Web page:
1. The no-fly zone is total. The Kurds, Bosnians, Libyans and Kosovars had no aircraft to compete with the forces attacking them, and thus the effort was lopsided in our favor.  That is not the case in Ukraine.  It still has an air force, and is using it to great effect.  If we conduct a no-fly zone, that force is off the table.  As NATO will be ostensibly neutral and conducting the operation to protect Ukrainian civilians, it can’t conduct a “Russian only” no-fly zone. We can’t allow Ukrainian aircraft to conduct strikes under NATO’s protective umbrella, because we’ll basically be entering the war on Ukraine’s side.  Russia most certainly isn’t going to stand by while we shoot down all Russian aircraft, while letting Ukrainian planes continue to strike—especially if NATO has neutralized Russian forces’ ability to protect themselves from the attacks.  I’m sure President Zelenskyy would love that, and I don’t blame him, but it’s not in the cards.  Since its “just” a no-fly zone, meaning we won’t use our airpower to attack ground formations not involved in air defense, meaning we aren’t going to be perceived as attempting to alter the balance of power, it might be better to let the Ukrainian air force fly.  At the end of the day, we might actually be helping the Russian ground forces to maneuver because we restrict the ability of the Ukrainian Air Force to strike them.
  1. The no-fly zone in Iraq was successful because the majority of attacks were precision aerial strikes. Once we took away Saddam’s ability to fly, we took away his ability to strike.  This will not be the case in Ukraine.  The majority of strikes against civilians in Ukraine are conducted via ground-based rockets, artillery, missiles and mortars, and a no-fly zone will do nothing to prevent those attacks.  This problem set reared its ugly head in Bosnia.  The greatest massacre of the war—Srebrenica, where over 8,000 Bosniaks were systematically slaughtered—occurred under the mighty protection of our no fly zone.  Right now, the Russian air force hasn’t really factored into the attacks—so much so that there are a plethora of articles written asking why Russia isn’t using its aerial strike capability.  In fact, some analysis has shown that even when it does use its capabilities, the Russian aircraft let their missiles loose while still inside the territory of Russia or Belarus due to the SAM threat from Ukraine.  How are we going to prevent that?  Chase the aircraft across the Russian border and shoot it over Moscow?  If the enemy isn’t relying on the very zone we establish to conduct its attacks, be it from the air or the ground, it serves no purpose, as the people in Srebrenica learned.  And that, at the end of the day, is where we are in Ukraine.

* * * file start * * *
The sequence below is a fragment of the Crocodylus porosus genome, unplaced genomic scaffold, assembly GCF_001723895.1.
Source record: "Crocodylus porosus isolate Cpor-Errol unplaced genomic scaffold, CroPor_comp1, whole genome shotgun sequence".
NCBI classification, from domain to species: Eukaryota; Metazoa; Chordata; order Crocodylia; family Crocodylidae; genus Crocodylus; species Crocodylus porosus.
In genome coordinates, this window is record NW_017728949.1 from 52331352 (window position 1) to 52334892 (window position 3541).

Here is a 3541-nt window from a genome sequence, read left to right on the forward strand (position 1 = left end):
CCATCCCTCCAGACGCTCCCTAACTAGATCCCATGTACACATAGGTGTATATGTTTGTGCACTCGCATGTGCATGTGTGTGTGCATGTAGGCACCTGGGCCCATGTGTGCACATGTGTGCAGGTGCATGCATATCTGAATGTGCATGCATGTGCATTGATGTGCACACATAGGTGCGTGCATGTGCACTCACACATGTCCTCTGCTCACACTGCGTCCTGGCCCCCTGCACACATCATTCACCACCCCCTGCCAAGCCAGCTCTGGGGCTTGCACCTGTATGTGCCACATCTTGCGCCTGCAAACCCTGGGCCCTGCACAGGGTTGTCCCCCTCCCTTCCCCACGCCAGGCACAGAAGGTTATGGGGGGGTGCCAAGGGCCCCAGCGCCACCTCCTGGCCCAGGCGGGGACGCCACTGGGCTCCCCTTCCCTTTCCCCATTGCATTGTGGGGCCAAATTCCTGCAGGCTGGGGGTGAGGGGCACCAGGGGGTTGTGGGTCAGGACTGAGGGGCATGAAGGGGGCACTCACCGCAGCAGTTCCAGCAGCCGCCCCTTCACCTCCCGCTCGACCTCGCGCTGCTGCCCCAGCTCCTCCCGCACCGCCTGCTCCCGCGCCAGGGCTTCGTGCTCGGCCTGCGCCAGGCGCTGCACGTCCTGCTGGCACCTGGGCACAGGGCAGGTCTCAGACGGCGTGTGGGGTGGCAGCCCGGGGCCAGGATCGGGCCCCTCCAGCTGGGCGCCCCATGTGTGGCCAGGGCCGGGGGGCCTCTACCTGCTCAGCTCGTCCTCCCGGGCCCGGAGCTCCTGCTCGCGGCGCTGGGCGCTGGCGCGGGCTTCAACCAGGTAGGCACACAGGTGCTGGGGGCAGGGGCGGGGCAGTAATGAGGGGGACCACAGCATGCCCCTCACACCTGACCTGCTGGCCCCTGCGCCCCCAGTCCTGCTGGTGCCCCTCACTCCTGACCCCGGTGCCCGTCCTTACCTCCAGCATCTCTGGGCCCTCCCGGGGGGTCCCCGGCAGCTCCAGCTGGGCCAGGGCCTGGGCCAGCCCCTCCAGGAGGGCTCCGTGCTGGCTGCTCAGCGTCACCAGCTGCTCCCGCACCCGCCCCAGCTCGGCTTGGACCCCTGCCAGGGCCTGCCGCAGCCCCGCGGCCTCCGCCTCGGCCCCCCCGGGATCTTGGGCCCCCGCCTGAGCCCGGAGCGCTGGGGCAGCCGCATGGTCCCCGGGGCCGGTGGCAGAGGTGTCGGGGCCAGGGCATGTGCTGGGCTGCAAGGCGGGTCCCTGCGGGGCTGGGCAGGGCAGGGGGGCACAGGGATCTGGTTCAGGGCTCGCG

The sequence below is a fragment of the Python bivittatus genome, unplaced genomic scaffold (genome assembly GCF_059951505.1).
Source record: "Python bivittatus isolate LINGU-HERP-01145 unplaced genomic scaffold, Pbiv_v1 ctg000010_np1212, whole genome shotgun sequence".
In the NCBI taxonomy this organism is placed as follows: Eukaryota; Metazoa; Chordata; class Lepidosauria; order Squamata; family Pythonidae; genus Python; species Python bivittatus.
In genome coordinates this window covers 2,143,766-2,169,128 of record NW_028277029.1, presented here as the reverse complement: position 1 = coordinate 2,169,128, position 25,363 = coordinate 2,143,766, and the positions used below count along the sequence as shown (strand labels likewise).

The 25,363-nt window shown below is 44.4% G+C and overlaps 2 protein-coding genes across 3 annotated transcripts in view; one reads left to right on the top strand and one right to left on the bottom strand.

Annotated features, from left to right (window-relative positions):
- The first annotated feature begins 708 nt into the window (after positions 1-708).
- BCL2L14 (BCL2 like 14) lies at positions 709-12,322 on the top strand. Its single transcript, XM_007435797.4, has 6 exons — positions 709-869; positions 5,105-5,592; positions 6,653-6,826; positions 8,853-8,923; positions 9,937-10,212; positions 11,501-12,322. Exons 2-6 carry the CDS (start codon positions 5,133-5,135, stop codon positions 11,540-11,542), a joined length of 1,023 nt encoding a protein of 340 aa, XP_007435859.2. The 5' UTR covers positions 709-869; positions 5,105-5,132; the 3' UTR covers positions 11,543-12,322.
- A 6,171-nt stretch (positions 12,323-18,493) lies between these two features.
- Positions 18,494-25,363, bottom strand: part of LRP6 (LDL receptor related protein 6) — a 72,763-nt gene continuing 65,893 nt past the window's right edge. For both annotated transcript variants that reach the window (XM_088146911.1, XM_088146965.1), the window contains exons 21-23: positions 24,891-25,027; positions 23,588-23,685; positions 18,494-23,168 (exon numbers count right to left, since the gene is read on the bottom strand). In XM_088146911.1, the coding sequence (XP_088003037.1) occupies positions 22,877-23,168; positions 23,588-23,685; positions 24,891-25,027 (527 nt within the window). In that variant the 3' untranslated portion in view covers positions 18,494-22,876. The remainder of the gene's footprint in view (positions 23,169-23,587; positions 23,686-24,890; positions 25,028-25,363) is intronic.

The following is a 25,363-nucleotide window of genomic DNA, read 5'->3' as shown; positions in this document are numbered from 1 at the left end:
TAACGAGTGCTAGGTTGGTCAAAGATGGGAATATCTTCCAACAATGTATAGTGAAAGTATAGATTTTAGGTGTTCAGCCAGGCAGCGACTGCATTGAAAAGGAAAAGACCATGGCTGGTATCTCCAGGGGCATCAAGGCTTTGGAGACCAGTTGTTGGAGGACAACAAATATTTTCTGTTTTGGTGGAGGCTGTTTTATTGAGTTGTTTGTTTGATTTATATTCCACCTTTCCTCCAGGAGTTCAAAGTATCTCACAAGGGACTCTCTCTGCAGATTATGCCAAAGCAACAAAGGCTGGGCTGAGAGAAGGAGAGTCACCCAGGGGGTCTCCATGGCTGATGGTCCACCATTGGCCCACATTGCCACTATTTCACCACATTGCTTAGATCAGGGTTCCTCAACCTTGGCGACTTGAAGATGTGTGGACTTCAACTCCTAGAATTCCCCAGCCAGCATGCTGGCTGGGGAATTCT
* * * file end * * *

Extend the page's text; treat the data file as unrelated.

I completely understand why President Zelenskyy wants a no fly zone.  He understands everything above and realizes if we agree to it, the United States and all of NATO will be in the fight.  I don’t fault him for that, he’s in an untenable situation.  He doesn’t care if the war spreads outside of the confines of Ukraine, he’s rightly trying to save his homeland.  He’s in the fight right now, and he knows that the only way he’s going to survive is by dragging in NATO.  The United States, as the leader of NATO, should look at the problem set on its merits with clear eyes.  Barking US politicians looking for points with no skin in the game shouldn’t matter.  Only one thing matters:  Does a no-fly zone make sense.  And no, it doesn’t.  A no-fly zone will do very little to protect the civilians of Ukraine, but might do everything to get us into World War III.